Elementary School Patriotism, circa 1975-76


American Flag

I pledge allegiance to the flag of

the UNITED States of America,

And to the REPUBLIC for which it stands








My country tis of thee, sweet land of LIBERTY.

Of thee I sing.

Land where my fathers died, land of the pilgrims pride

from every mountainside,



When in the Course of human events it becomes necessary for one people to dissolve the political bands which have connected them with another and to assume among the powers of the earth, the separate and equal station to which the Laws of Nature and of Nature’s God entitle them, a decent respect to the opinions of mankind requires that they should declare the causes which impel them to the separation.

We hold these truths to be self-evident, that all men are created equal, that they are endowed by their Creator with certain unalienable Rights, that among these are Life, Liberty and the pursuit of Happiness. —That to secure these rights, Governments are instituted among Men, deriving their just powers from the consent of the governed, —That whenever any Form of Government becomes destructive of these ends, it is the Right of the People to alter or to abolish it, and to institute new Government, laying its foundation on such principles and organizing its powers in such form, as to them shall seem most likely to effect their Safety and Happiness.

“Fourscore and seven years ago our fathers brought forth on this continent a new nation, conceived in liberty and dedicated to the proposition that all men are created equal.

And so, my fellow Americans: ask not what your country can do for you —

ask what you can do for your country.

I say to you today, my friends, so even though we face the difficulties of today and tomorrow, I still have a dream. It is a dream deeply rooted in the American dream.

I have a dream that one day this nation will rise up and live out the true meaning of its creed: “We hold these truths to be self-evident: that all men are created equal.”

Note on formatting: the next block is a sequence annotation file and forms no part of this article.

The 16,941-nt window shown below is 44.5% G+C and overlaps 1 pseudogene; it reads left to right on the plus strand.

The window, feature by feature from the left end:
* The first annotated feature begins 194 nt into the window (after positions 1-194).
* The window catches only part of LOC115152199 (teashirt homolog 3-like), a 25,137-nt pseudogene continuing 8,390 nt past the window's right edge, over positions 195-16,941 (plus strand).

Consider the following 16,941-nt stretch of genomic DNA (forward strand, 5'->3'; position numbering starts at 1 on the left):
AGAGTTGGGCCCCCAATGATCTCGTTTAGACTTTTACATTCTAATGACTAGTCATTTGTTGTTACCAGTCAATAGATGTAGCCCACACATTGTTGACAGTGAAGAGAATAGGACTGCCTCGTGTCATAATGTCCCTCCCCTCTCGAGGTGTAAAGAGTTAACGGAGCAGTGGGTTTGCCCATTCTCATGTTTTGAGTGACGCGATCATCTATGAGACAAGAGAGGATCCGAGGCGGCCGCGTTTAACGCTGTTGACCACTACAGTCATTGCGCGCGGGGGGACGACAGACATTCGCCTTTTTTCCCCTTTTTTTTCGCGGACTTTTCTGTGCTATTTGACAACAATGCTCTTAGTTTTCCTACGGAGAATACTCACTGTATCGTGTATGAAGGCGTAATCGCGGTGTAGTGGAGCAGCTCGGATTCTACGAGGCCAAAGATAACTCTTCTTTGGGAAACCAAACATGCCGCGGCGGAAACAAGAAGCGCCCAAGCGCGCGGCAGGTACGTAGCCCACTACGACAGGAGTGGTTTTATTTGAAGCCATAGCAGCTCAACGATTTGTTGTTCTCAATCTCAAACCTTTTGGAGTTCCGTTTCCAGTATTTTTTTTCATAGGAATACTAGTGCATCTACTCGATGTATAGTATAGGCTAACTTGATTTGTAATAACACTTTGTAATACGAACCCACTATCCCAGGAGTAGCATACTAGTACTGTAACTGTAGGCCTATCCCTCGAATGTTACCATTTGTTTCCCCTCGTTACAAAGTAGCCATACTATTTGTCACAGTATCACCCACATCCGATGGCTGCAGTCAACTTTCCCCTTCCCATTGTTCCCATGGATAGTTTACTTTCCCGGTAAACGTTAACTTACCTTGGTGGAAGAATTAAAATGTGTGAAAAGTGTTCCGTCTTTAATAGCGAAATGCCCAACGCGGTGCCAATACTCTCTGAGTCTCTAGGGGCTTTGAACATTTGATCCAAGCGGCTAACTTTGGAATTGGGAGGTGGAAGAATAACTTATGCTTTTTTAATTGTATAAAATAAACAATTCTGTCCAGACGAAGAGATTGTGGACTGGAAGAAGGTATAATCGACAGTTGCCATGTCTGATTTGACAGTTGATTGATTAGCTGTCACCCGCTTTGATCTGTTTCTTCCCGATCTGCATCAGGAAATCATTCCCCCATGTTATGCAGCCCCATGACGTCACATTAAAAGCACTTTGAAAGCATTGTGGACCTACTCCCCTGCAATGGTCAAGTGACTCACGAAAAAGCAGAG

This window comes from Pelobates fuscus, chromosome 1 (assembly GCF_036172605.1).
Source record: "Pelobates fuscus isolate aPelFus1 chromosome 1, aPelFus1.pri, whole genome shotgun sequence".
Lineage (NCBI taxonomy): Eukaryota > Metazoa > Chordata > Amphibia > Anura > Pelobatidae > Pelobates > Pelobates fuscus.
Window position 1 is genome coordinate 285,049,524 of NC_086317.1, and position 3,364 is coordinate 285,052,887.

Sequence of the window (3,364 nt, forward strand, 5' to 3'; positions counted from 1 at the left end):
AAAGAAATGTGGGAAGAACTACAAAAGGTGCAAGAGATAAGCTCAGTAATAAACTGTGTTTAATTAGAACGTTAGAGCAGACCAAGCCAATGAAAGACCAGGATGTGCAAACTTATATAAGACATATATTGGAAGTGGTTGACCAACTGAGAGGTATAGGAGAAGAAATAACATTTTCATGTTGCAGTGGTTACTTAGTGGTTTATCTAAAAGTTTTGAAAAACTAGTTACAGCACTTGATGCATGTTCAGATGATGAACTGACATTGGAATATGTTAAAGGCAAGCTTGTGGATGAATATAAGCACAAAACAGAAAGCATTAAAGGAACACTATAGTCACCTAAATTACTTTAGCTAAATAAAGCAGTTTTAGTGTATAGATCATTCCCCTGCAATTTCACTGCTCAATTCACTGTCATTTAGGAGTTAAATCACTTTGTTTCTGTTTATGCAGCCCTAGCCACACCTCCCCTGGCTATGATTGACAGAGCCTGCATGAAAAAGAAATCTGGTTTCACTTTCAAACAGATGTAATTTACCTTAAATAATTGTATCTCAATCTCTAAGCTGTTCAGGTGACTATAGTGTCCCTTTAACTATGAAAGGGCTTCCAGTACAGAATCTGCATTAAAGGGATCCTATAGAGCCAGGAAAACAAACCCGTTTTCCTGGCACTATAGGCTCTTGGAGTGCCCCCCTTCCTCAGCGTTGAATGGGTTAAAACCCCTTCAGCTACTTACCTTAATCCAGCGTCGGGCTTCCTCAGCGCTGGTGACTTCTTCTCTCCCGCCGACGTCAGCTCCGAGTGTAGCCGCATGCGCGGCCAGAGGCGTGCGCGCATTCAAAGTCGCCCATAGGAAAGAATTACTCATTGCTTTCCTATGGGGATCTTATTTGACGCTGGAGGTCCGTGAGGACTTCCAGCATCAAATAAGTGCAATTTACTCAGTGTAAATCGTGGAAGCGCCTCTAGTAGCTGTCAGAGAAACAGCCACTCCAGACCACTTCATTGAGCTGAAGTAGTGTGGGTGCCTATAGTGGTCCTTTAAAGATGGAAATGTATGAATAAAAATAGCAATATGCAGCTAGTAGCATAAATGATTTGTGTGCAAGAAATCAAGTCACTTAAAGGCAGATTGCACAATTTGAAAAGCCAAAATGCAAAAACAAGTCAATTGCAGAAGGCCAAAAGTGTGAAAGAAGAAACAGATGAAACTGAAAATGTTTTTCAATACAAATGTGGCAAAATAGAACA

These are the verses I remember from my elementary school days. I am proud that I remembered almost all of them correctly. I am sad to think how many people would not recognize these, much less be able to recite them.

I wasn’t alive before the civil war, or during our country’s ugly time of segregation, or born into a family of wealth that shielded me from life’s realities. I grew up in the 70’s and 80’s. I remember Jimmy Carter, gas shortages, and trouble with Iran. Russia was our enemy.

I grew up in an area where everyone worked hard to make a living. Color didn’t matter; ethnic background didn’t matter. We weren’t thin skinned, because everyone was treated according to their character. Polaks, Jews, Krauts, Wops, Spics, Catholics, Methodist, Baptists, Blacks, Whites, Gingers, Half Breeds. None of those terms are pleasant, yet they don’t bother me. I lived diring the “sticks and stones” era. I also remember people to be proud of their family heritage- while actively patriotic in their American identity. My mixed up family taught me that integrity and character were how we are judged, and we should let God be the judge of others. My view of being an American is being a good neighbor, supporting your family, working hard and contributing to the country by raising good kids, serving at church, school, and the military.

I grew up  in the aftermath of the horror and sadness for the deaths of President Kennedy and Dr. Martin Luther King, Jr. Vietnam was ending and emotions were raw.  I’m glad I was a kid back then. In spite of the troubled times, it taught me a lot. I heard a lot of conflicting views. It wasn’t easy. There were bullies at school, no one worried overmuch about my self esteem. There were flaws in the system, both school and government. Yet, the overall attitude was still one of pride in our country, as the greatest nation on earth. After all, we were the first to land on the moon….

The national celebration during the July 4th, 1976 was huge. Parades, baseball, apple pie- things certainly weren’t perfect in the 70’s, but what decade hasn’t had it’s issues? It was instilled in me, even as my elders debated and argued about policy and details. Civility was practiced- not in words that were used (no one was overly “cultured” or “polite” in their language)  but in action. I  was taught why our nation was special, and I witnessed the character of and respect of the people who believed it. People valued community, hard work, and believed in the American Dream.